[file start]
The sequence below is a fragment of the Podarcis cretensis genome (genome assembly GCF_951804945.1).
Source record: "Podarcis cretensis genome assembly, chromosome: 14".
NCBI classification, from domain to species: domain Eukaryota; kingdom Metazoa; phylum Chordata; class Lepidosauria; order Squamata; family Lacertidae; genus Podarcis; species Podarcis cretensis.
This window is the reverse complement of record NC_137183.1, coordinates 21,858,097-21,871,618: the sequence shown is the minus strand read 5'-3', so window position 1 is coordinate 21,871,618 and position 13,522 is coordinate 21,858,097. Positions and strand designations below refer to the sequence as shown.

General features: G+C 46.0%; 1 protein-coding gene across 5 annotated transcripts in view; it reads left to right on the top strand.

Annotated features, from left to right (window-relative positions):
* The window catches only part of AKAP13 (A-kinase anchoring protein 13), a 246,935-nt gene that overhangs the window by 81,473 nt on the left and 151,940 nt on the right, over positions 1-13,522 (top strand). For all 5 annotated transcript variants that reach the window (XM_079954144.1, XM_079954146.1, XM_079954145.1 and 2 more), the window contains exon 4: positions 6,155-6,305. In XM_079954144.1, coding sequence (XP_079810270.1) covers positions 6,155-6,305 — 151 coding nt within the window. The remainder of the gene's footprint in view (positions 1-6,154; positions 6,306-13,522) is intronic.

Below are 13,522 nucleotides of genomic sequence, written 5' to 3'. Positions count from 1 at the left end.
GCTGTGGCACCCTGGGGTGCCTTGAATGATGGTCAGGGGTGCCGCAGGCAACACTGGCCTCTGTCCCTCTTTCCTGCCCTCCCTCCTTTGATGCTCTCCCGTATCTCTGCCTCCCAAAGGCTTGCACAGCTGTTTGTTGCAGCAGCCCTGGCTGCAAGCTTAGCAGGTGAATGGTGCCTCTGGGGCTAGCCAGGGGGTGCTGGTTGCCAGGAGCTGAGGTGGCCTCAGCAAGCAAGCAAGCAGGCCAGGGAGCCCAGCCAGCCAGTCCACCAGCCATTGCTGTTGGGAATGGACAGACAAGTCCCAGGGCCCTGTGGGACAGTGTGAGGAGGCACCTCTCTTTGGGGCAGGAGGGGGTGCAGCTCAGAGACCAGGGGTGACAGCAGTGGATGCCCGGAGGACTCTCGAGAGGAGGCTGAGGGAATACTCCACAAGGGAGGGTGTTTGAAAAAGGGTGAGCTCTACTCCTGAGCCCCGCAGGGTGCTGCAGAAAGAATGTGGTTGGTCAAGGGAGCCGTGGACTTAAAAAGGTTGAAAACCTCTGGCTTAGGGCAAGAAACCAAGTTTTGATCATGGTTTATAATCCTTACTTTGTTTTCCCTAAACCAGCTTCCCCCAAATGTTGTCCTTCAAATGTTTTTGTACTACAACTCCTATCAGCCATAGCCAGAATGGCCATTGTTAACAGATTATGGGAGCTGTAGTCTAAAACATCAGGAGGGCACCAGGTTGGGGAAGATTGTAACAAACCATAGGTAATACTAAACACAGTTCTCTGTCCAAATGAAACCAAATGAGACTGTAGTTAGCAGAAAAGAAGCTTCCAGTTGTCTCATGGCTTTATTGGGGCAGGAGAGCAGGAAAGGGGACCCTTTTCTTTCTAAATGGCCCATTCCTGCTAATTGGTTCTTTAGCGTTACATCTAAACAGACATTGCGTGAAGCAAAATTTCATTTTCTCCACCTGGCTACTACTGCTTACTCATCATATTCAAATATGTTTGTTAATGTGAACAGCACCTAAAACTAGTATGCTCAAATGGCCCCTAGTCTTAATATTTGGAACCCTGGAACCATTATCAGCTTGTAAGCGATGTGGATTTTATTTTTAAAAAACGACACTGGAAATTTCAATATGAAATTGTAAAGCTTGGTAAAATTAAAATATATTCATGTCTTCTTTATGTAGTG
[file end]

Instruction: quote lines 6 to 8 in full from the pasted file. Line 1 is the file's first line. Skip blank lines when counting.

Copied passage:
Annotated features, from left to right (window-relative positions):
* The window catches only part of AKAP13 (A-kinase anchoring protein 13), a 246,935-nt gene that overhangs the window by 81,473 nt on the left and 151,940 nt on the right, over positions 1-13,522 (top strand). For all 5 annotated transcript variants that reach the window (XM_079954144.1, XM_079954146.1, XM_079954145.1 and 2 more), the window contains exon 4: positions 6,155-6,305. In XM_079954144.1, coding sequence (XP_079810270.1) covers positions 6,155-6,305 — 151 coding nt within the window. The remainder of the gene's footprint in view (positions 1-6,154; positions 6,306-13,522) is intronic.

Below are 13,522 nucleotides of genomic sequence, written 5' to 3'. Positions count from 1 at the left end.